Matt “The Steamrolla” Frevola rolled onto the scene in the inaugural season finale of Dana White’s Tuesday Contender Series. The Serra-Longo protogé earned a UFC contract and kept his undefeated record intact. On Saturday, Nov. 3, he had the opportunity to compete at Madison Square Garden when he took on fan-favorite Lando Vannata in the featured UFC Fight Pass preliminary bout leading into UFC 230. The bloody battle was an instant classic and ultimately resulted in a draw.
“It was a good fight. I’m doing good. My body feels awesome,” Frevola told Combat Press. “I’m going in to do some training tonight.”
This revelation was somewhat surprising, given the level of brutality of his back-and-forth war of attrition with Vannata. The first round started with the usual feeling-out process, but Frevola, the underdog, began to find his range and landed several big shots before ultimately dominating Vannata at the end of the round and nearly submitting him at the bell. The next round was a dominant performance for Vannata, but round three was anyone’s guess.
“I jumped on the guillotine in the first. That was the closest I came to finishing the fight. I had that choke deep. I should’ve finished it there,” said Frevola. “I thought I won the fight. My coaches all said that I won. I thought I won rounds one and three. All three judges said I won round one and three. But two of the judges said round two was a 10-8 [to Vannata]. That’s why they called it a draw.
“He definitely won that round, but was it a 10-8? I don’t know. I recovered real fast. I got hit with that kick, and my mouthpiece went flying out. I thought, ‘Shit, my mouthpiece!’ [laughs]. I remember when I got my mouthpiece in, I was like, ‘Alright, I’m recovered now.’ After the fight, I saw the highlights of the second round, and when I got knocked down, I was like, ‘I don’t remember that one’ [laughs].”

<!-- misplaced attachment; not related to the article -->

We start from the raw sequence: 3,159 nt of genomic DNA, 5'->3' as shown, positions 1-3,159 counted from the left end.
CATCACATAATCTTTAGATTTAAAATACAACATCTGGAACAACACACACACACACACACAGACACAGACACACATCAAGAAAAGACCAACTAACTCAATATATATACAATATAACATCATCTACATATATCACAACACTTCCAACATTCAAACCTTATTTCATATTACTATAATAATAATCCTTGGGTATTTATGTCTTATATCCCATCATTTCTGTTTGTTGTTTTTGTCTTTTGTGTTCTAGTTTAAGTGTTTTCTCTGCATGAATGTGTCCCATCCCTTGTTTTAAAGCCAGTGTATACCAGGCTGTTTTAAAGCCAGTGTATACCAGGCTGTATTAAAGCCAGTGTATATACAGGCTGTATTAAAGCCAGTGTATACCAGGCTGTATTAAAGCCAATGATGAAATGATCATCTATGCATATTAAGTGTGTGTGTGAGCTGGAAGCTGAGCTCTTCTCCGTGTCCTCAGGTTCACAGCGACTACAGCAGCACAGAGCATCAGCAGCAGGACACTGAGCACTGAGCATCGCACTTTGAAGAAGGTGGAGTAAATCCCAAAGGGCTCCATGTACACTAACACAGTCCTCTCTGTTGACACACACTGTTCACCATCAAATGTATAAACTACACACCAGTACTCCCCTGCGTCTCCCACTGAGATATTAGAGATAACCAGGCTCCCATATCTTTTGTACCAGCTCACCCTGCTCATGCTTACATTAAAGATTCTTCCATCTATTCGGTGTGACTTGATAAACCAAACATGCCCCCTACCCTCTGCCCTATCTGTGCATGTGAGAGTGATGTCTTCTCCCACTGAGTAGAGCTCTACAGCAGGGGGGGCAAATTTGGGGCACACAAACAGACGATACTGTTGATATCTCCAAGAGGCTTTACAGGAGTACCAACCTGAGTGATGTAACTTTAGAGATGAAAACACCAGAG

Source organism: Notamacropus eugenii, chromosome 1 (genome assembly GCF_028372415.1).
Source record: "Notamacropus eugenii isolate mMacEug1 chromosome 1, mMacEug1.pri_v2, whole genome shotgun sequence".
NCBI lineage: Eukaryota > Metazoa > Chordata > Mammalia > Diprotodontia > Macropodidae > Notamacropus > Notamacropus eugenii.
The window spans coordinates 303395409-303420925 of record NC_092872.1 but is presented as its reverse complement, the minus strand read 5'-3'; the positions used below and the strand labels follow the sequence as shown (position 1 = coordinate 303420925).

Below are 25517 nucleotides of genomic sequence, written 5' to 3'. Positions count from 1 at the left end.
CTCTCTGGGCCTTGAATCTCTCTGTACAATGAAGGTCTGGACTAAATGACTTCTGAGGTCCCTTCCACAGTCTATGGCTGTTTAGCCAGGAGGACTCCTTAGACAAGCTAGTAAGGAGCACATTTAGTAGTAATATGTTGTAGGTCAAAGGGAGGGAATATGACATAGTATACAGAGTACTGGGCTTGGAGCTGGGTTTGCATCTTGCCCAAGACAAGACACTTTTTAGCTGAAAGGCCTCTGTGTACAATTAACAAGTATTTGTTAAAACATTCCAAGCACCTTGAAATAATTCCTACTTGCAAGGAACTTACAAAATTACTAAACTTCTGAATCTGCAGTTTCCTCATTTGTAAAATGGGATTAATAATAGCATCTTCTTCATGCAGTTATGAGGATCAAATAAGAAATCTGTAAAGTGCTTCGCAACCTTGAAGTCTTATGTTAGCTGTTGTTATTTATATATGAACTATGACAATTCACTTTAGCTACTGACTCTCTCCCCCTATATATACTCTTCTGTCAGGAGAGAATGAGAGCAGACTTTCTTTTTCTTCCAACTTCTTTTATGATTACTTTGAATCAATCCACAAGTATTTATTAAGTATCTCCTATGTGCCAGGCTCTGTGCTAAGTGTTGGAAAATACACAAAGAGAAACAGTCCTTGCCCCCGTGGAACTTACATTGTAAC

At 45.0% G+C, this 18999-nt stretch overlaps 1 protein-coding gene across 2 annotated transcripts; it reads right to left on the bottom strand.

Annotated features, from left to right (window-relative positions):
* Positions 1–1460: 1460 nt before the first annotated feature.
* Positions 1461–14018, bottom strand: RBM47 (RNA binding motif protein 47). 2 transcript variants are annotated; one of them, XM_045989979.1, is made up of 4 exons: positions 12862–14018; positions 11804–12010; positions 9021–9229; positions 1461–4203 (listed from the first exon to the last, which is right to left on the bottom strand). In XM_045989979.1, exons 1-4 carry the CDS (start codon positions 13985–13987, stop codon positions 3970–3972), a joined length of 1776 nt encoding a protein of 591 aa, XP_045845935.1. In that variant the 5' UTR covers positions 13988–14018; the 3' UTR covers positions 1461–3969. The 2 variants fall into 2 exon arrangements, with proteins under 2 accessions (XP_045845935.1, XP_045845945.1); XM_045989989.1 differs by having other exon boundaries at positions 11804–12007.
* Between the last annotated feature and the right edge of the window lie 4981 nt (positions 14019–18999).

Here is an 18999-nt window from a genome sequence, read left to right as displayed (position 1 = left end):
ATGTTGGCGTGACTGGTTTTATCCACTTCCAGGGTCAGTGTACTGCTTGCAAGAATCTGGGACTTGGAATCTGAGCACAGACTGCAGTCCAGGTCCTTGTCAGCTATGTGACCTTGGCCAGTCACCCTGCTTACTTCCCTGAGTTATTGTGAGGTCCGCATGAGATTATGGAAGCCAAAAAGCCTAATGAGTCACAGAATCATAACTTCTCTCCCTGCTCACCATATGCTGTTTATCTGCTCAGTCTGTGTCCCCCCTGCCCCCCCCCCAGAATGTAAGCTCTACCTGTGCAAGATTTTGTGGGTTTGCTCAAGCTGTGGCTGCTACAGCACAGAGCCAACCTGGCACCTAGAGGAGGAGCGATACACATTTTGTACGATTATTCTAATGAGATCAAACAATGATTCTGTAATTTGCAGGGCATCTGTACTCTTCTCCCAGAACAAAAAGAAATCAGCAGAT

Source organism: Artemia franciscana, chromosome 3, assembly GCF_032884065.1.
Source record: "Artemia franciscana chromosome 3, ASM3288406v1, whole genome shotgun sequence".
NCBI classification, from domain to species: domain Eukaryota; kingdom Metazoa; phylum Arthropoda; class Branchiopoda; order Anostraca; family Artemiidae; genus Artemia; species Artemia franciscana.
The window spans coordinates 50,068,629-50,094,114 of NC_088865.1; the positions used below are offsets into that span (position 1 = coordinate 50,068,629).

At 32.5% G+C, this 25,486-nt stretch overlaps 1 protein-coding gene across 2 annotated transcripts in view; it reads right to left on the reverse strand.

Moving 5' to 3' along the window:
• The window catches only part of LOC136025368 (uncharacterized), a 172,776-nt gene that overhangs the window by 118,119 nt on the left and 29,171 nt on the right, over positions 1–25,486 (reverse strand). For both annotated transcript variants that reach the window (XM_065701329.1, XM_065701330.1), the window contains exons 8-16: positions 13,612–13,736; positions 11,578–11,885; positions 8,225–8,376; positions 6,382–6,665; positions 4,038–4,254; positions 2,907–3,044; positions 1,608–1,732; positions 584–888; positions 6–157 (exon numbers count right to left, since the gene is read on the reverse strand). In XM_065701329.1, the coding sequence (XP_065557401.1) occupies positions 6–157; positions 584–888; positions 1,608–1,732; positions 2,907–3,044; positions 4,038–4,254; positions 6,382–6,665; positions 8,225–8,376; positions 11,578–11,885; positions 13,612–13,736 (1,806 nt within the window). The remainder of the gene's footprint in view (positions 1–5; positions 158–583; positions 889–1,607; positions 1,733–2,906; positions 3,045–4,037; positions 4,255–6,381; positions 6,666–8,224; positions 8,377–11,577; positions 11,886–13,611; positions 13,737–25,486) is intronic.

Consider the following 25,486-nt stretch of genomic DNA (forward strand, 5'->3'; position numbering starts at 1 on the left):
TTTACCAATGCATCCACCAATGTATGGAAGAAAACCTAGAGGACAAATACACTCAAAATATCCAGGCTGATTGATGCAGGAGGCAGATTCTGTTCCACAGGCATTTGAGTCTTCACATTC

Every fighter who has ever put on a pair of gloves dreams of fighting under the bright lights of Madison Square Garden. Frevola is a native New Yorker and trains under the tutelage of Matt Serra and Ray Longo, so UFC 230 and the week leading up to it were the biggest moments in his career.
“It was huge,” he said. “Ever since they started hosting UFC at Madison Square Garden, I’ve been putting it out there that I’m gonna be fighting at MSG eventually. I was away doing some [Army Reserve] training when my manager called and said they offered Vannata for MSG. I was so pumped. I came back to New York and had a great fight camp, and fight week was awesome. The weight cut went real well; no problems at all.”
A little-known fact about Frevola is that he serves in the U.S. Army Reserve as an Engineer Officer. He trains closely with top-ranked UFC fighters like Chris Weidman, Aljamain Sterling and Al Iaquinta as well.
Frevola was 6-0 this time last year. Despite far less experience than most others in the talent-rich UFC lightweight division, he earned his way in by an impressive showing on the first season of the Contender Series. In January, he made his official UFC debut in the first bout of a four-fight contract. He only lasted one minute against Marco Polo Reyes in their UFC St. Louis preliminary bout. It was his first MMA defeat, either amateur or professional.
“After that fight, I learned to be more composed [and] fight smarter in general,” said Frevola. “I still have that aggression, but it’s more calculated. I honed my Muay Thai, my kicks, my knees and elbows. In this fight, I definitely got to put my stand-up on display.
“I’m pumped. I went out there and showed the world that I belong. I showed them a lot of the weapons that I have and how dynamic I am as a fighter. I knew Vannata was the same breed a fighter as I am — exciting, flashy, et cetera. I know that UFC has me in that category, and so hopefully they start matching me up for exciting fights.”